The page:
Ahh! So much misinformation. I suspect you may be a troll, but on the off chance you aren't, let's just go over this one more time.
I tend to agree. Thankfully, this isn't actually a problem. NVidia just has to write some wrappers for KMS over it's own API, or modify the programs that need access to KMS to use it's own internal API. Either way, NVidia is the one that needs to do this work, and they can as soon as they feel it's worth it. So far, they haven't, and that probably makes sense given that nothing really needs it so far other than slightly nicer boot screens.The way the nVidia driver works is fine and shouldn't be entire rewritten just to satisfy some misguided idealism in the kernel that even Linux Torvalds doesn't 100% agree with.
Technically, not even the proprietary drivers support all OpenGL extensions. But in terms of core functionality, all you are saying here is that the Mesa drivers are still not up to GL 4.1 support yet which is something everyone knows.1. There are no display drivers with 100% KMS support and 100% OpenGL support through hardware acceleration. There just aren't. Look at any given feature matrix for an open source driver that has KMS. There are TODO's and "in progress" all over just about any feature matrix out there pertaining to OpenGL, 3D, hardware support, or direct rendering support. All of these are vastly more important than KMS.
Uhm, ok. This was kind of a random anti-ATI rant there, which doesn't have to do with anything. But you are entitled to your opinion.2. ATI's support for Linux had been abysmal until AMD acquired them, then it started improving, slowly, while some lines of their GPUs now work like they should, most still don't, whereas nVidia's driver pretty much supports their entire line, and if it doesn't, their legacy drivers do. Thus ATI is still not a choicest option for Linux, still far behind nVidia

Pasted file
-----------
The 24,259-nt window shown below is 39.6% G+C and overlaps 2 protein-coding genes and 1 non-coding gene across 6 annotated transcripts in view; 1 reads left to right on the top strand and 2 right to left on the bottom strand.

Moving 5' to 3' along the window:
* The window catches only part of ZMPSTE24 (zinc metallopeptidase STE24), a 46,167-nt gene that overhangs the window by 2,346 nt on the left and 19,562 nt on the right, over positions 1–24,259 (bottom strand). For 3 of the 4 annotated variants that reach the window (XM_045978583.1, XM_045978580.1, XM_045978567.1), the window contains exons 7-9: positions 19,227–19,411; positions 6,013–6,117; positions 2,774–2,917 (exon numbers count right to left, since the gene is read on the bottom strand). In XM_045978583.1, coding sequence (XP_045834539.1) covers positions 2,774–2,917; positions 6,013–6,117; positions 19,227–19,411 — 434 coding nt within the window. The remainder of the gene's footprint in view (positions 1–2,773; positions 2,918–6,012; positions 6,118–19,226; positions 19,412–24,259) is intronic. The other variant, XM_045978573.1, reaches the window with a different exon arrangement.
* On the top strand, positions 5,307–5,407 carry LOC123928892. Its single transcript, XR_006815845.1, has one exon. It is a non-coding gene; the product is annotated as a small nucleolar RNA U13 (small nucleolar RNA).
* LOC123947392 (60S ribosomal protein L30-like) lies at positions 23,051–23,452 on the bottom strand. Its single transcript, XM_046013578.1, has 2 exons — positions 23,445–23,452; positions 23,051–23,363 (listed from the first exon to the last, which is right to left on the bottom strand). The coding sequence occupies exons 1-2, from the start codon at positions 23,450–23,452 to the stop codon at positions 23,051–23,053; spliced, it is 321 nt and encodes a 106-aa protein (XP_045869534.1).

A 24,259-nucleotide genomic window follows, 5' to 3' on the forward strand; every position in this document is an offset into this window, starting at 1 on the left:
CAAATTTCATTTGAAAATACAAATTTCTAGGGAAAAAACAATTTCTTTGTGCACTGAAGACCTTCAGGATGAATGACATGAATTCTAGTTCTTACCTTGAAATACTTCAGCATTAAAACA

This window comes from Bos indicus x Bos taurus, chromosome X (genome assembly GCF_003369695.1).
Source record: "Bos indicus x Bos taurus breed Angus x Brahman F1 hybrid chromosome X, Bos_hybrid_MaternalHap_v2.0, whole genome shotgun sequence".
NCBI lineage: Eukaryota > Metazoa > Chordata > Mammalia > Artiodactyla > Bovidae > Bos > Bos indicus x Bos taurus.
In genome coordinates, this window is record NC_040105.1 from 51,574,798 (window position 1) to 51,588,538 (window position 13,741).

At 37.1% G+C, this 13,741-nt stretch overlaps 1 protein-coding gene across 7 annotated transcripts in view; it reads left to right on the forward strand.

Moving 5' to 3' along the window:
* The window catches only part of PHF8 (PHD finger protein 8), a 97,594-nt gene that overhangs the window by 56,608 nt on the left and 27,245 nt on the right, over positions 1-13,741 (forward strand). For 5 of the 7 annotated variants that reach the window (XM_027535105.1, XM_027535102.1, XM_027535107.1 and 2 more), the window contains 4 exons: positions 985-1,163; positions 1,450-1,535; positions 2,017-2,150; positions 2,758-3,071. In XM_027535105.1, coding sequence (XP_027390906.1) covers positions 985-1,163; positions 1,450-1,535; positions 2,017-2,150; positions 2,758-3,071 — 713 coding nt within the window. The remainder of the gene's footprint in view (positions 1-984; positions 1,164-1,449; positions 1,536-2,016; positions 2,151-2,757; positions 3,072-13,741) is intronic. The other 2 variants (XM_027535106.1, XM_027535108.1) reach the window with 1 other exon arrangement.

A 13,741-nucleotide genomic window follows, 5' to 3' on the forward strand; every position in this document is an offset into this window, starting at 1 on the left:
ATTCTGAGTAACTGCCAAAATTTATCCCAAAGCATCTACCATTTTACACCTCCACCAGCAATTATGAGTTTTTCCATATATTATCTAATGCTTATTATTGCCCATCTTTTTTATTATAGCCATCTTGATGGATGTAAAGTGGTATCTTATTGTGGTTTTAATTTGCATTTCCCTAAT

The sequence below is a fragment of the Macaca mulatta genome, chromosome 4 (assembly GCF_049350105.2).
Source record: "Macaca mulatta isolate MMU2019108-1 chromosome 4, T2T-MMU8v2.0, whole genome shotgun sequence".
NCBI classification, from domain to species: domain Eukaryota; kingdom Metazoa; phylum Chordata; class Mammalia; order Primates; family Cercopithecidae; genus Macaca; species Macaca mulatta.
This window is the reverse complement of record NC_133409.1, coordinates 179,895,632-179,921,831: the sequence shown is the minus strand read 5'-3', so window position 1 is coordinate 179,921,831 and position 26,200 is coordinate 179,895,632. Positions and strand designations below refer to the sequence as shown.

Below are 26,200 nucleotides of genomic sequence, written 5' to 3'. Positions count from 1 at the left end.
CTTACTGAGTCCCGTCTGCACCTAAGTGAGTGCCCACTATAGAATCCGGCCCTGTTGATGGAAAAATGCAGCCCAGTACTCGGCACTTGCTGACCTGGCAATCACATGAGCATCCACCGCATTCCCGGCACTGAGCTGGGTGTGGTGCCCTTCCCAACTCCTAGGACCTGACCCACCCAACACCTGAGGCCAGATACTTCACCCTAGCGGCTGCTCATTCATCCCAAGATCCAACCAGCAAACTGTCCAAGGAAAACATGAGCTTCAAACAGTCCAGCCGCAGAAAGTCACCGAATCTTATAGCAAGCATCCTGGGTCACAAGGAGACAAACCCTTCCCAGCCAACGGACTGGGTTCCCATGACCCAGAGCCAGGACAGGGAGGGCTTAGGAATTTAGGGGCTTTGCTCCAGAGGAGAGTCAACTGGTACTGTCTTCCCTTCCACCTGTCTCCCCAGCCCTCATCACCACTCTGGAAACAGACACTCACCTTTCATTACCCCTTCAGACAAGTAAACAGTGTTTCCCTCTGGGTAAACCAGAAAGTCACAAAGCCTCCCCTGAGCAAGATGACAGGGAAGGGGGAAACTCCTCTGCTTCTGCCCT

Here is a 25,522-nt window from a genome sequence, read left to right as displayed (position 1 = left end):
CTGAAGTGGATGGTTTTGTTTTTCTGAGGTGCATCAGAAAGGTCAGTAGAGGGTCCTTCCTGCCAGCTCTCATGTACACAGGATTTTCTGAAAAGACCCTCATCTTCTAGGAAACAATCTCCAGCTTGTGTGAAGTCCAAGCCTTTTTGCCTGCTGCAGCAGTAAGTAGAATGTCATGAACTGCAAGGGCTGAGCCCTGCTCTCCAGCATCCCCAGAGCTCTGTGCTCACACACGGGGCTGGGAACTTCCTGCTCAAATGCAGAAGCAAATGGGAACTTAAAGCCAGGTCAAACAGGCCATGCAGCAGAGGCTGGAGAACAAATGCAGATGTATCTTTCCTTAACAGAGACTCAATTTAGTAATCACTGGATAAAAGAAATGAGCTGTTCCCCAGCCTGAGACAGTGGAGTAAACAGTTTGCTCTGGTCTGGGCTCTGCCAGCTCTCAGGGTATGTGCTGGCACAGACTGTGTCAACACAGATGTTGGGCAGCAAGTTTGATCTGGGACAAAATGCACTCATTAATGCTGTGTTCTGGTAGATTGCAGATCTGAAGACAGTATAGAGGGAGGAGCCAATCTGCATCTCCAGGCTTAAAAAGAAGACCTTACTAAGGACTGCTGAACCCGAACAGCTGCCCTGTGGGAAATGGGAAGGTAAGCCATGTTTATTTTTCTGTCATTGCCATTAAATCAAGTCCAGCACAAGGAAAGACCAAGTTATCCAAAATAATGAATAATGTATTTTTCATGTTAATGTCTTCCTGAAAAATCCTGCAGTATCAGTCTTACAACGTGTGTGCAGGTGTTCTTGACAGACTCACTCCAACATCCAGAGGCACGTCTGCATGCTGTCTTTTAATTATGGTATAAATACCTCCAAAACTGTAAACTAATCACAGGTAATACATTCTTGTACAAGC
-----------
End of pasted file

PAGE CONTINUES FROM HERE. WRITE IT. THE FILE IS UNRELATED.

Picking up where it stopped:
Right, you don't like ATI. Moving on...3. Catalyst's support was bad enough, and its release schedule too slow, to the point that many distributions, Arch and Fedora included, just outright stopped supporting Catalyst, and still don't.
He was either lying or mistaken. Or, my bet, he was misleading and you interpreted incorrectly (as you were meant to do). You can believe whatever you want, but the proof is right there in the kernel source code. There is no grey area here, he was just plain wrong if he said that.4. On nVidia's own community forum a module developer came on and said exactly what I did about why KMS is not supported in the nVidia driver, and it was entirely because the KMS portions of DRI explicitly do not allow binary blobs to use it. Almost everything else in the kernel allows binary blob access, except DRI and especially KMS.
That was true in the past - these days I think it's more about performance than missing features. Also, the whole point of the proprietary drivers is to use the same code they have on Windows - if they have to rewrite the whole kernel layer it becomes much more expensive to maintain a Linux port.5. The reason nVidia provides their own DRI is because the kernel's DRI is not capable of things that the nVidia driver takes advantage of, not because DRI is GPL-only.
This is a common mis-perception. There are 2 types of KMS - the kind where it stands for "Kernel Mode Setting" and the specific implementation of KMS that mesa uses which they just called KMS. Wayland requires the former - which means modesetting and memory management needs to be done within the kernel. NVidia and fglrx have both been doing that for years in their own proprietary KMS systems. There is no reason that Wayland can't use the NVidia KMS or ATI KMS systems in their kernel modules, that just has to be coded. It probably doesn't make any sense to do so from a monetary or maintenance standpoint until Wayland is closer to being released.6. Anyone can easily go to the Wayland website and see it explicitly say it *requires* KMS. Because of this, coupled with the fact that KMS-enabled drivers have lackluster OpenGL/DRI support, assures that it's not going to replace Xorg until the DRI developers' phobia of binary blobs can be overcome.